The State Patrol has begun testing a camera system at two ferry docks that automatically snaps photographs of license plates and checks the numbers against lists compiled by the FBI.
Then plates of all vehicles driven aboard ferries at Seattle's Colman Dock and the Bainbridge Island ferry terminal are being checked against lists of vehicles that were reported stolen; the subject of an Amber Alert; connected to suspected terrorists; or associated with felony arrest warrants, said Sgt. Trent Cain, spokesman for the State Patrol's Homeland Security division.
If a license plate matches one on the list, an alarm goes off at a State Patrol command center, Cain said. Troopers will then look at the photo to verify a match and then, if necessary, respond to the ferry dock, Cain said. The process could take as little as a minute, Cain said.
The photos are stored for 60 days and then purged from the system, according to a State Patrol news release. Numbers will not be shared with other agencies, Cain said.
Doug Honig, spokesman for the American Civil Liberties Union of Washington, said two months seemed too long for the government to maintain records of comings and goings of citizens.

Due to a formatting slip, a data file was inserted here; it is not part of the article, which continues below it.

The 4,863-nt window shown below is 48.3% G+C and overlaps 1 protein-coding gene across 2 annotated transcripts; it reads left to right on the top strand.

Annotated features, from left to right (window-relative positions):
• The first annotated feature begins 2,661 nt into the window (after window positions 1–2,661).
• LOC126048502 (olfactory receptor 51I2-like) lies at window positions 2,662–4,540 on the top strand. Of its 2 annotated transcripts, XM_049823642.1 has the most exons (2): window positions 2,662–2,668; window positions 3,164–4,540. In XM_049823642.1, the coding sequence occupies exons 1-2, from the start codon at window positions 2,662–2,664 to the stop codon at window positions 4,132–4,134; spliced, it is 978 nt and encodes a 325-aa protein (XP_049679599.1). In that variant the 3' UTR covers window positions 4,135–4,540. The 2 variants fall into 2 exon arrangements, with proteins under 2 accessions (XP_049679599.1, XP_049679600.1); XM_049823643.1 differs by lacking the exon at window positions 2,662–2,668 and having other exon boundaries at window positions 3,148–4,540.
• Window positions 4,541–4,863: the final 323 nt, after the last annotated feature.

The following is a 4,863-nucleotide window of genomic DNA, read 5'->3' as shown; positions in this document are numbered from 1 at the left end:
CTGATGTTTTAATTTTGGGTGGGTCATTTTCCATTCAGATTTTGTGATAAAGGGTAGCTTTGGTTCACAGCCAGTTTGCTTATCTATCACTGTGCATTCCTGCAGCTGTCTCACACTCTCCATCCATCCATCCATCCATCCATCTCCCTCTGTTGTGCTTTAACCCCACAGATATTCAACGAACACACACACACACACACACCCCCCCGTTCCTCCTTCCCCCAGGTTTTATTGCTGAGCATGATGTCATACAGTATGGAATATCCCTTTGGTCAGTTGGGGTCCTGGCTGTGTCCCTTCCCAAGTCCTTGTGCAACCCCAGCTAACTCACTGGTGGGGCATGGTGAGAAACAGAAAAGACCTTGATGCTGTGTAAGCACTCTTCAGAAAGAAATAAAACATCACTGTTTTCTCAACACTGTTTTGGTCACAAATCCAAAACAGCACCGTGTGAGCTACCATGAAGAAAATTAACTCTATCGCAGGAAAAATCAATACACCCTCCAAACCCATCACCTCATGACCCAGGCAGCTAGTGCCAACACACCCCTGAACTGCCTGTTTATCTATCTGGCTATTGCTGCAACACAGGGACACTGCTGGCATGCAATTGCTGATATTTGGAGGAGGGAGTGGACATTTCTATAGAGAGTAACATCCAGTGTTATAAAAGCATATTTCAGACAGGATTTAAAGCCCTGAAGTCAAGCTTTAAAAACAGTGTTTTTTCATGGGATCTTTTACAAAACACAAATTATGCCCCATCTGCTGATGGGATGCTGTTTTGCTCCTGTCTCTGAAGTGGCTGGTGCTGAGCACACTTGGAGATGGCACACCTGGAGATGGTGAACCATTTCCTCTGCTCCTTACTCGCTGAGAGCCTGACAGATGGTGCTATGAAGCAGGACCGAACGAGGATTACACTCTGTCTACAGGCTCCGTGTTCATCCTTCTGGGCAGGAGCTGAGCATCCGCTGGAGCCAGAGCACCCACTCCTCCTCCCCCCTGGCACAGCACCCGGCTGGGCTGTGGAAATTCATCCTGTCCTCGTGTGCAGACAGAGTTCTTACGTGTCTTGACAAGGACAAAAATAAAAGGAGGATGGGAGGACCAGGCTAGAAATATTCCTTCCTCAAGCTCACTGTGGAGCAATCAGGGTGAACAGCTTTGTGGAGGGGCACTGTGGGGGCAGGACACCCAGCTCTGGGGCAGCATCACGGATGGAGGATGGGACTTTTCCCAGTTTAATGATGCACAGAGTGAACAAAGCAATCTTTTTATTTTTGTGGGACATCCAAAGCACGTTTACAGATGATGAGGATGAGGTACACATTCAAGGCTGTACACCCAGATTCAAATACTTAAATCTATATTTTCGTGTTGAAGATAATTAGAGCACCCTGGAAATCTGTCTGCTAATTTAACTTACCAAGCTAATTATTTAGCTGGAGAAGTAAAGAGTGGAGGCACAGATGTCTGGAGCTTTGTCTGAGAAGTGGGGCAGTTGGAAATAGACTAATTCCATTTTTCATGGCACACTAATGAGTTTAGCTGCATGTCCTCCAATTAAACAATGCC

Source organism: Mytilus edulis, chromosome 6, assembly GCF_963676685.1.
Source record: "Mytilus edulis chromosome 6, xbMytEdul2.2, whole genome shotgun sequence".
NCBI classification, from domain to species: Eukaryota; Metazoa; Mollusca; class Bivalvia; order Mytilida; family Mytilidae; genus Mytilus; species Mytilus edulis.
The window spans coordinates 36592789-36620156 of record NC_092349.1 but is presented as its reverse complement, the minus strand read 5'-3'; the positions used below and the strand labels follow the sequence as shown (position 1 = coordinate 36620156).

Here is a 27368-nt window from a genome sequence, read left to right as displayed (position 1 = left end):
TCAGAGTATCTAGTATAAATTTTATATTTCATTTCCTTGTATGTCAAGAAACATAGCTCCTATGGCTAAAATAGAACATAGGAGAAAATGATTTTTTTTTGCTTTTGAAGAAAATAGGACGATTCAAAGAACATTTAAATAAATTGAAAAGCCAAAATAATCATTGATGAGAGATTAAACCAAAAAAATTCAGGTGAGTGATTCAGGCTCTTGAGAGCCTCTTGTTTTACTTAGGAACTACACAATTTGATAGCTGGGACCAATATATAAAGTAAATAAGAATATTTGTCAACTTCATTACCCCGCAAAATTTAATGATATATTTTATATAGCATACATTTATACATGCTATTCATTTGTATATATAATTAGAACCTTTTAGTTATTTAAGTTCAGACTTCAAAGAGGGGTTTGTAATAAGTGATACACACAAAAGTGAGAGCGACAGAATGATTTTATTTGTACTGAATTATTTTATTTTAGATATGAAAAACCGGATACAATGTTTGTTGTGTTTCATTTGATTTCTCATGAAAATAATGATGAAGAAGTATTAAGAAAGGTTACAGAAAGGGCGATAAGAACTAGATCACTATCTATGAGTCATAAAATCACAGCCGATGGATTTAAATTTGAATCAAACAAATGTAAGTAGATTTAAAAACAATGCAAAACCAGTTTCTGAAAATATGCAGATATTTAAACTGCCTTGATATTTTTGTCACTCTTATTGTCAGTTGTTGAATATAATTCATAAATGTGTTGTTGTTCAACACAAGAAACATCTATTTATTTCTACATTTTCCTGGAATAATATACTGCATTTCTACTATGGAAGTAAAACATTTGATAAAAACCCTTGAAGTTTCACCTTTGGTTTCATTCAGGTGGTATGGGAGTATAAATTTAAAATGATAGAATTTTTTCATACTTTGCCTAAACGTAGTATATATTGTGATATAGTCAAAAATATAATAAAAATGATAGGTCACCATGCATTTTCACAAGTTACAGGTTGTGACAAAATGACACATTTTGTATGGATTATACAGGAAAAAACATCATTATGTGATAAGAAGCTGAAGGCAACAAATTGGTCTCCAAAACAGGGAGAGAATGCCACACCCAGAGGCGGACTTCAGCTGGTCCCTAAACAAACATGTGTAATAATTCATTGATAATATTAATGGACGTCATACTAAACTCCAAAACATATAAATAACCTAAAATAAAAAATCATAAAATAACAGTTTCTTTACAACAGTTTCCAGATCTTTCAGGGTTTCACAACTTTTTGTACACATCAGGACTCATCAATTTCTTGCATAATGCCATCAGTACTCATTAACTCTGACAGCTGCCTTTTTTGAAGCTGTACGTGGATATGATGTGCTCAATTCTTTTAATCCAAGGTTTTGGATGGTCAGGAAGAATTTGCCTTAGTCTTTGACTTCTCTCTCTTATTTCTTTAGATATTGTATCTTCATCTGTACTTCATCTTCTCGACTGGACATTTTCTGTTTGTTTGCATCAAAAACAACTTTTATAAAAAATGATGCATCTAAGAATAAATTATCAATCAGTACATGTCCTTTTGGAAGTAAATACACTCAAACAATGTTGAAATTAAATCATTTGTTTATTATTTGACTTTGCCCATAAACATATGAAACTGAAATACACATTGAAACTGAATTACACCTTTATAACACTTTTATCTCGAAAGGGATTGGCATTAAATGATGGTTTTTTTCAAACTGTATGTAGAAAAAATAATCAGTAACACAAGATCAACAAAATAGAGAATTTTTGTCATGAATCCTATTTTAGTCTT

"Programs like this are undertaken for laudable reasons," Honig said. "But if they don't have appropriate limits and controls, they end up ... moving us closer to a surveillance society."
Cain said the 60-day retention was in line with how long other footage, like that on other kinds of security cameras, is retained by the State Patrol.
"The only thing the database has is a bunch of license plates," Cain said. "You walk into a bank or a store and there's more cameras on you."
Cain said the cameras don't take photos of passengers — they're designed to take a photograph of the rear license plate when a car drives past the toll booth.
The cameras capture license-plate numbers both day and night and are capable of getting a license-plate number off a car moving at a high rate of speed, Cain said.
"Basically, this is another layer of security to protect the infrastructure of our Washington State Ferry system," Cain said.
The system cost just under $250,000 to install, Cain said.
If the program is successful, the State Patrol will try to have cameras installed at all state ferry terminals, according to the release.
Leslie Anne Jones: 206-464-2745 or email@example.com
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